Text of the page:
The Strategies used to promote and advertise the industry included organizing a number of mega tourism events such as international tiger skins games, LG action sports world tour, Happiness Andaman tsunami memorial day, and colorful Andaman, which were meant to create more attraction to those not yet aware of the revamped tourism market in Thailand.


Conventionally, disasters affect the tourism industry in several ways. Declines in the airline bookings, as well as increased advisory reports, hamper any quick revival of an industry hit by disasters such as the tsunami. However, with great planning, in cases where tsunamis and earthquakes occur frequently, would help in stabilizing the industry through any disaster in the future.

Thailand’s success in the tourism sector is mainly due to the cooperation between the government and the TAT in the provision of assistance to the country’s travel agencies and hotels. Funding by the government in the form of giving outstanding discounts to tourists and collaborating with organizations like the airlines to lower air tickets, contribute more in the growth of the industry.

Though the long-term recovery efforts are still on course and the response has been slower than expected, the market will be revived with continued support by the government to reconstruct and promote the marketing of tourism. Thus, there will be an improvement in the overall economy of Thailand. Further, the confidence among the tourists is being restored with the emphasis being laid on the country’s flood prevention and control.


The government should, as Rittichainuwat (2006) puts it, “research more on designing and developing natural landscapes and physical infrastructure to stand out against natural forces of tsunami, while ensuring the natural beauty of coastal and marine landscapes” (p. 399).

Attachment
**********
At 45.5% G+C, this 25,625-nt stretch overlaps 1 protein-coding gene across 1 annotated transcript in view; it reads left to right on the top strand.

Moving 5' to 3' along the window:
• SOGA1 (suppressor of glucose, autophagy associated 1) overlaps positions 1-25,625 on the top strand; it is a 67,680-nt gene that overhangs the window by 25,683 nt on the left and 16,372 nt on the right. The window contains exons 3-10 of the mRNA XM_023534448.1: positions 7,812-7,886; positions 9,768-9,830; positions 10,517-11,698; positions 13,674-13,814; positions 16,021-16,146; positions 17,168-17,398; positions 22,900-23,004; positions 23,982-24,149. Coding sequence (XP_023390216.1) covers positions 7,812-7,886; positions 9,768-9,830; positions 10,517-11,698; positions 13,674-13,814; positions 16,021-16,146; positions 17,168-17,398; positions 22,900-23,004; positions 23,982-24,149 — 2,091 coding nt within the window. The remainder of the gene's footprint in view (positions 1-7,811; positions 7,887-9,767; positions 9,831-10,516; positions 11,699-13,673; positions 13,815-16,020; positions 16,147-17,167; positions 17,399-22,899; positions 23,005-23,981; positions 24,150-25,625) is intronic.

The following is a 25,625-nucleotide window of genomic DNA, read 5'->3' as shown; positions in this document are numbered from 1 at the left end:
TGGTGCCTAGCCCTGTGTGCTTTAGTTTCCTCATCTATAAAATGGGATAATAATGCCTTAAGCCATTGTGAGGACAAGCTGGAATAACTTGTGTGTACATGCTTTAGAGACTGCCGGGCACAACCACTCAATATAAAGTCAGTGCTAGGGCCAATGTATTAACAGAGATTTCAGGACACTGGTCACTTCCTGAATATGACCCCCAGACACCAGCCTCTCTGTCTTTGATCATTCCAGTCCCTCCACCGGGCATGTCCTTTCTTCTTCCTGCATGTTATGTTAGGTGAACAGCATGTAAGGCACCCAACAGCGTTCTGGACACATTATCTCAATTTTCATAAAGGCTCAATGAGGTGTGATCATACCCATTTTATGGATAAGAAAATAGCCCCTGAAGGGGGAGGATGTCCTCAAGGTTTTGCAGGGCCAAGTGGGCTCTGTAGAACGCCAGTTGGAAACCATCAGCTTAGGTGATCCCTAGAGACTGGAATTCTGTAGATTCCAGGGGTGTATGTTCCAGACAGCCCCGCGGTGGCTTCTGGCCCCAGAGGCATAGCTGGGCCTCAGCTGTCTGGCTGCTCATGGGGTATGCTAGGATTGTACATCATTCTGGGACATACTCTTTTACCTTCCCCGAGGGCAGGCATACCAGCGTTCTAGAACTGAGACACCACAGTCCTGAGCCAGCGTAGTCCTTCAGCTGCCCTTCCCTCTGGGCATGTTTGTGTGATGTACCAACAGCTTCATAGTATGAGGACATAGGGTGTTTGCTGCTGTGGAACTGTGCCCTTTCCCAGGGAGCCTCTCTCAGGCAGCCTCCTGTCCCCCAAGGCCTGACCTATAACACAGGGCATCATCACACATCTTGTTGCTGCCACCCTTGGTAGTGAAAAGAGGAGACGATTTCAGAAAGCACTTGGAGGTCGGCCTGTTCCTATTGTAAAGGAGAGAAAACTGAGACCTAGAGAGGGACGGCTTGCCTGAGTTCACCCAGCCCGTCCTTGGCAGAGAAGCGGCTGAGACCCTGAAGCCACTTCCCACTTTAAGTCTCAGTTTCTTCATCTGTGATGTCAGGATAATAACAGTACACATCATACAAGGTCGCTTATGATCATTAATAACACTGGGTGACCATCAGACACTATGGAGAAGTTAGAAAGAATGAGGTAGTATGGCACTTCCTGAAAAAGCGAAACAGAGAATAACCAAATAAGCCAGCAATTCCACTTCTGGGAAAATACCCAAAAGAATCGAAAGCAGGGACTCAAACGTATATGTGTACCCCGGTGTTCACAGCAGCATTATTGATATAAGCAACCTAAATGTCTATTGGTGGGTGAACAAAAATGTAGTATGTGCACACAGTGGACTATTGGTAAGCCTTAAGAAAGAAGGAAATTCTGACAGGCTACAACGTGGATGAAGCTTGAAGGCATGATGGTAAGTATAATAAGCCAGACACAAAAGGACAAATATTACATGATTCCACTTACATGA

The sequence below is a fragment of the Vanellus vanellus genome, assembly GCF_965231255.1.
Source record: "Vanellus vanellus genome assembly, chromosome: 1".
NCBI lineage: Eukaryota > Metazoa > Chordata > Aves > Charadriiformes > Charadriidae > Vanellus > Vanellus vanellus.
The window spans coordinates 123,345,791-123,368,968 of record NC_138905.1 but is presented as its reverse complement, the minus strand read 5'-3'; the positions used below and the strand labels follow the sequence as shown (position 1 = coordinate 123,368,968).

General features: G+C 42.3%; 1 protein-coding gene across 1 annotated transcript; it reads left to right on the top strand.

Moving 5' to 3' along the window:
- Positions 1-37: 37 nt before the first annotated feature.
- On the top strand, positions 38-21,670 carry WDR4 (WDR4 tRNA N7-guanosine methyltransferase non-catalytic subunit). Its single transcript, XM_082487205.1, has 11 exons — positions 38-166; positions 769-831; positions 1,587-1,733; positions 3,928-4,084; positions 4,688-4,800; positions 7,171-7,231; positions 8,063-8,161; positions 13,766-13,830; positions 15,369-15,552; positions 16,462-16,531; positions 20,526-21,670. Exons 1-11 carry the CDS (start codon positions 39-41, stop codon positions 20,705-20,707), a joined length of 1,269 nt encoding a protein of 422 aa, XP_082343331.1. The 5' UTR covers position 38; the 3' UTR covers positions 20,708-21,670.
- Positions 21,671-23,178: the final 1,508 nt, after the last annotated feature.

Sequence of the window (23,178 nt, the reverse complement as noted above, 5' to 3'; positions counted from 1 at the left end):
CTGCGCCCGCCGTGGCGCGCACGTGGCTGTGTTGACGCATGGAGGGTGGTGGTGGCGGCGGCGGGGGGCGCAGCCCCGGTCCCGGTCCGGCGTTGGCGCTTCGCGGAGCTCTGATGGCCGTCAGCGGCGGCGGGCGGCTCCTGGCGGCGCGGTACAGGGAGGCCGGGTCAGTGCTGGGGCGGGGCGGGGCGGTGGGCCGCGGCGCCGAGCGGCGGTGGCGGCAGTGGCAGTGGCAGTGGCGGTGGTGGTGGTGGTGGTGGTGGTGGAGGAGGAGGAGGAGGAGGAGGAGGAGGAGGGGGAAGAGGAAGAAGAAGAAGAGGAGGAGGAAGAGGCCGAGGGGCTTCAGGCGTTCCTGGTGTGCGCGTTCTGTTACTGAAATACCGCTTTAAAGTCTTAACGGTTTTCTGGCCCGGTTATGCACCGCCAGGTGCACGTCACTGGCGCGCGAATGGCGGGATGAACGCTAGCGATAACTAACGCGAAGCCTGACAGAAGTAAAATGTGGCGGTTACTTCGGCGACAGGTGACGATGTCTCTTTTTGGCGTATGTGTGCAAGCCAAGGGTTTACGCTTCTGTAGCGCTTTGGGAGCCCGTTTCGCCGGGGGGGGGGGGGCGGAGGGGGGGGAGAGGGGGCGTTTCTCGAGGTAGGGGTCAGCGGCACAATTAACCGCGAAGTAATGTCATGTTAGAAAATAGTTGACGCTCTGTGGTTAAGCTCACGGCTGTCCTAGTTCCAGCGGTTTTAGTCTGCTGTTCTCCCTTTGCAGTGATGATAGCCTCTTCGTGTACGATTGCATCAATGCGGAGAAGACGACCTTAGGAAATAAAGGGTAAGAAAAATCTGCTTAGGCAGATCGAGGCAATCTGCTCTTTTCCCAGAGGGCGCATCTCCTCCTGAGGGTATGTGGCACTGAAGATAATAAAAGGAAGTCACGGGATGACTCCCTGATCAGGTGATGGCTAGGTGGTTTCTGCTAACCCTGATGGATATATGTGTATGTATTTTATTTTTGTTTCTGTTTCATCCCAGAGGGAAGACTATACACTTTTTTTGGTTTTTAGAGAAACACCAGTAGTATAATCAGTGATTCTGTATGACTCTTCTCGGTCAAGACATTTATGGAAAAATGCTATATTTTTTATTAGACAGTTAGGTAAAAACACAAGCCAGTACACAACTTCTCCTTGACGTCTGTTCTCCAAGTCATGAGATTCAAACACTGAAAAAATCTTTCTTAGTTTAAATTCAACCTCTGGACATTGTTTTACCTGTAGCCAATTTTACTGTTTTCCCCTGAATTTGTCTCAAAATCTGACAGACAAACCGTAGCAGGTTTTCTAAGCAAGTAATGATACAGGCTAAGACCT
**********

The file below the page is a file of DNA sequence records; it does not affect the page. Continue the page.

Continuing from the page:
In addition, traveling agencies should insure their properties against natural disasters. Further, the local administration together with National marine parks and the royal Thai navy should assist the tourists with emergency evacuation, first aids treatment, and other lifesaving assistance.

Political turmoil serves to lower investor confidence as well as reduce the number of tourists visiting the country due to insecurity issues. The TAT and the government should formulate a peace agreement that seeks to protect the interests of the tourists as well as enhance their safety while in the country.

Reference List

Carlsen, J. C., 2006. Post-Tsunami Tourism Strategies for the Maldives. Tourism Review International, 10(1), pp. 69-79.

Carlsen, J. C., & Hughes, M., 2007. Tourism Recovery Marketing In the Maldives After The 2004 Indian Ocean Tsunami. Journal of Travel and Tourism Marketing, 23(2), pp. 139-149.

Carlsen, J. C., & Liburd, J. J., 2007. Developing a Research Agenda for Tourism Crisis Management, Market Recovery and Communication. Journal of Travel And Tourism Marketing, 23(3), pp. 265-276.

Pforr, C., & Hosie, P. J., 2007. Crisis Management in Tourism: Preparing For Recovery. Journal of Travel and Tourism Marketing, 23(4), pp. 249-264.

Rittichainuwat, B. N., 2006. Tsunami Recovery: A Case Study of Thailand’s Tourism. Cornell Hotel and Restaurant Administration, 47(4), pp. 390-404.

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IvyPanda. 2019. "Marketing after a Crisis: Recovering From the Tsunami in Thailand." March 31, 2019. https://ivypanda.com/essays/marketing-after-a-crisis-recovering-from-the-tsunami-in-thailand/.


IvyPanda. (2019) 'Marketing after a Crisis: Recovering From the Tsunami in Thailand'. 31 March.